- If you’re earning a DHA (Doctor of Healthcare Administration), you will likely take courses in healthcare policy and regulations, healthcare economics and finance, quality improvement and process improvement, and health information governance.
- If you’re earning a Ph.D. in Human Services, you will likely take courses in advanced study in research methods for public service, social influences of behavior, ethics in decision making, and advanced communication for the human services leader.
In most doctoral programs, you will also be required to take certain electives within your field. This helps provide a rounded worldview to apply your doctorate in real-world environments.
For example, if you’re pursuing a DPS (Doctor of Professional Studies) with an emphasis in Instructional Design Leadership, you may take a course from the DHA track if you want to apply your doctorate in the public health environment.
Once the foundation work, major area of focus, and electives are completed, you’ll begin working on your dissertation. That can take different forms, determined by the Ph.D. or applied doctorate.
For Ph.D. students, the dissertation is typically a five-chapter dissertation. This is commonly broken into three phases. In phase 1, you’ll submit a prospectus for approval from the dissertation committee. In phase 2, you’ll finalize the first chapters of your dissertation and begins collecting data. In phase 3, you’ll complete the writing of your dissertation and orally defend it to the program leaders.
For applied doctorate students, the dissertation may look different. In these programs, you will be required to create a solution to a real world problem.
Investigate Dissertation Structures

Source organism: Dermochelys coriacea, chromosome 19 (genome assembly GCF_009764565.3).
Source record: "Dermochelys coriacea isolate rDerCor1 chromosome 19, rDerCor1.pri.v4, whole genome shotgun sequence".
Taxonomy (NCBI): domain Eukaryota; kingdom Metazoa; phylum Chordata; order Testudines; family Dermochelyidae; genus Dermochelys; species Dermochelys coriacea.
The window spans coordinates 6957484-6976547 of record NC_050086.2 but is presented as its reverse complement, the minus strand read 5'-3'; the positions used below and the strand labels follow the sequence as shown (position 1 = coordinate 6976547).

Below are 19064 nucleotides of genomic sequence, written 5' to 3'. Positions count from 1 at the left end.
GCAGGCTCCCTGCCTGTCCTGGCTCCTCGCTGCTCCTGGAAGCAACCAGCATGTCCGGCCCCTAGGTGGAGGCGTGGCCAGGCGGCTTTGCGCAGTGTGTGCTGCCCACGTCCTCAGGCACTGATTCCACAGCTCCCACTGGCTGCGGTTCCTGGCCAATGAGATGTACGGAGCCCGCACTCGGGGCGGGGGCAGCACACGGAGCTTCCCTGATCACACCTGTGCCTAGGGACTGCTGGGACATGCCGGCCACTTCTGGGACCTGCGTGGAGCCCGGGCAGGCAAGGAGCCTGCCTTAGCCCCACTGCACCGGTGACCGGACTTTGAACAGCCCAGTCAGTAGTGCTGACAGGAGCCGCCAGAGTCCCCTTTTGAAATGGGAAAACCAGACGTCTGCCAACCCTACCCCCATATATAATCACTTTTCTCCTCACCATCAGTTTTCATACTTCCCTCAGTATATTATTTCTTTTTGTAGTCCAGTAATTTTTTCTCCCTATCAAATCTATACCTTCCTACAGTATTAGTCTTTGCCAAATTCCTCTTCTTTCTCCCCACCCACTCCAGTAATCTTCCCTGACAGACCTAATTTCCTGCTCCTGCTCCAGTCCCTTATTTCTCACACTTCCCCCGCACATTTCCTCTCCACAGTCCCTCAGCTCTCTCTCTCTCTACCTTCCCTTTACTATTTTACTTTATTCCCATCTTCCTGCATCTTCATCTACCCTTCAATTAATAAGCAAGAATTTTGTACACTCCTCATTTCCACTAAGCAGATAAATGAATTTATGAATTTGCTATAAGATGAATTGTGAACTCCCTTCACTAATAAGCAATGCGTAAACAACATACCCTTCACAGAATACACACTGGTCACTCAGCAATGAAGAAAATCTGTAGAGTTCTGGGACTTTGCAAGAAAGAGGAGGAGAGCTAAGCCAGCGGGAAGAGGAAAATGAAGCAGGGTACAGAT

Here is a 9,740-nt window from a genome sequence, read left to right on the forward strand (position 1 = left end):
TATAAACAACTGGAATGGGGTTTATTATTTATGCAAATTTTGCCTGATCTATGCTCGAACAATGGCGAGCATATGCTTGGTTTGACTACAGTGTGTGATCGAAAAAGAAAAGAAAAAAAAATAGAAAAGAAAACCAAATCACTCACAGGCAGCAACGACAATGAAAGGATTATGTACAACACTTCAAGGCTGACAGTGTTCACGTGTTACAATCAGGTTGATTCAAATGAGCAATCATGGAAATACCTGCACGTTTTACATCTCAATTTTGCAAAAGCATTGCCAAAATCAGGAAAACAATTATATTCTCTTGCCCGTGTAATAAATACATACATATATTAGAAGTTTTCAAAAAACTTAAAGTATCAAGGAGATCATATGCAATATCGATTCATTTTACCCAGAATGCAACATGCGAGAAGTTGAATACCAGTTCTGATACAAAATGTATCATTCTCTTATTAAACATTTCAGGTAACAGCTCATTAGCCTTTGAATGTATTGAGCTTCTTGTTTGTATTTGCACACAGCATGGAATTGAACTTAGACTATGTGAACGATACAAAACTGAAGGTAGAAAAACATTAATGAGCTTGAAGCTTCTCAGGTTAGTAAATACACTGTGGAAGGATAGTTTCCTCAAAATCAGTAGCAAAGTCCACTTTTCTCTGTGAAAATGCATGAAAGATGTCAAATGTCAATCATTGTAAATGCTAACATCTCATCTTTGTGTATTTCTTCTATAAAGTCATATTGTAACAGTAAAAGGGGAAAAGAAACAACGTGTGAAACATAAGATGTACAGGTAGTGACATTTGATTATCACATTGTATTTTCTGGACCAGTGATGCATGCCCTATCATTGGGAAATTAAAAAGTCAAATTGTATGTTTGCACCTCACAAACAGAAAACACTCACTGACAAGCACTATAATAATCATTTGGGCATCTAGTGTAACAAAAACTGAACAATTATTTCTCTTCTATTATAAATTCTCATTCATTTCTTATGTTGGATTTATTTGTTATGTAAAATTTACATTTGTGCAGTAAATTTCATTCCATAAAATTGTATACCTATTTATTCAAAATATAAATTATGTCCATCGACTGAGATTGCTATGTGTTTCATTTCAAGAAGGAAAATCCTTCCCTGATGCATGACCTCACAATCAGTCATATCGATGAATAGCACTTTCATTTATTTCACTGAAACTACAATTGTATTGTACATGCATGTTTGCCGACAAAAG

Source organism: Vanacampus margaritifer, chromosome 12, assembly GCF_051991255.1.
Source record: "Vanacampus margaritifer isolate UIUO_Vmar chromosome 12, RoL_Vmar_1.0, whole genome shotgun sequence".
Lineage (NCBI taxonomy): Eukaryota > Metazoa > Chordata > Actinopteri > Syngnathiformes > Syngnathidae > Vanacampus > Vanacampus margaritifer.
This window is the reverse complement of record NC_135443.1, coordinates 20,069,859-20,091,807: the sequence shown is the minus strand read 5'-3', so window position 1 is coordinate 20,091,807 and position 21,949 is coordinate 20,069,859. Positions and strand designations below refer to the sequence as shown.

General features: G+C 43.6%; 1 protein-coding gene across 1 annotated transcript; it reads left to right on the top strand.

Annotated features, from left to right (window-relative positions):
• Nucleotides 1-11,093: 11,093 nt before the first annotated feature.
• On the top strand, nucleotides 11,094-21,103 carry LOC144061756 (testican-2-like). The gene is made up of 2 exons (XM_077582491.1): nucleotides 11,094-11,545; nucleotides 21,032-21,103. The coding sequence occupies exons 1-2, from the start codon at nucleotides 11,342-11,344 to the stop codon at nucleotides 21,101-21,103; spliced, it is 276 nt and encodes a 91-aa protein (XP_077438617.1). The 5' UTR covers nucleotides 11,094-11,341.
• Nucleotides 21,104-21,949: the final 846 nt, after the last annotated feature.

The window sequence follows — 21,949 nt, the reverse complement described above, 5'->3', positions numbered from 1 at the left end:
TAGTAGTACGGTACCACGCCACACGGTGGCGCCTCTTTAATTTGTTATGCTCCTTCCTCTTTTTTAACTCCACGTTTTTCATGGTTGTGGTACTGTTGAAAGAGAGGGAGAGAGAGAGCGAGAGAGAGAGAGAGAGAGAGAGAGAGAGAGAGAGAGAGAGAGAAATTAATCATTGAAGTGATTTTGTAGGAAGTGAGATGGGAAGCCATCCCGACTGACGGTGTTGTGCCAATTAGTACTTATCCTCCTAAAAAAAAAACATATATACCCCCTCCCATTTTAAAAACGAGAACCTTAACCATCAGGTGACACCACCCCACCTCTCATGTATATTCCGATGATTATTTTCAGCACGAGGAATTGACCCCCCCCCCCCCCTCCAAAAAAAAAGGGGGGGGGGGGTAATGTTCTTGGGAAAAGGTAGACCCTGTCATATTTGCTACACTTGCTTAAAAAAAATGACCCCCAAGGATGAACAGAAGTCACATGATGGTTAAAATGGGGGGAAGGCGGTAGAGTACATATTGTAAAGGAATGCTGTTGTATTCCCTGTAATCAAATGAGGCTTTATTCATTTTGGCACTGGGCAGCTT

Since your dissertation will be a crucial hurdle to defeat, it’s important you know what you’re getting yourself into from the beginning. Do some research on dissertation structures when you’re looking at prospective schools for help narrowing down your list. Ensuring the school will do everything to help you succeed with your dissertation can make all the difference when it comes down to crunch time.
At Franklin, we’ve intentionally designed a dissertation structure to help you complete your dissertation step-by-step, beginning with your enrollment in the program. We’ve also built-in faculty mentoring and guidance, and peer-to-peer support so you’re never left to “figure it out” on your own.
For example, throughout the DHA program, you’ll develop important research skills and the necessary writing prowess to publish a dissertation as a capstone project to your studies. Your dissertation will showcase your ability to identify a topic of interest within the workplace, develop a proposed solution to a problem, and test your hypotheses in the real world.
How Long Will It Take to Earn Your Doctorate?
The answer depends on the path you choose.
The degree requires anywhere from 60 to 120 semester credit hours (or, approximately 20-40 college classes). Most Ph.D.s require the full 120 hours, while most applied doctorates are closer to the lower end of that spectrum. For example, the DBA and DHA at Franklin both require only 58 hours.
On average, a Ph.D. may take up to eight years to complete. A doctorate degree typically takes four to six years to complete—however, this timing depends on the program design, the subject area you’re studying, and the institution offering the program.
Pro Tip: Some innovative institutions, such as Franklin University, have streamlined their doctorate degree programs and offer creative transfer options. The program design, which includes an embedded dissertation and a community of support, also helps students earn their doctorate in as little as three years.
Why Choose to Earn a Doctorate?
A doctoral program is a serious commitment with a serious return on investment.
If you want to teach at a higher education institution, the degree is table stakes to get in the door. If you want industry leadership, the degree can deliver substantial credibility. And, if you’re eyeing for that top-floor corner office, the degree can be a huge differentiator.
So, which one is right for you—research or applied? Check out these five truths about Applied Doctorates.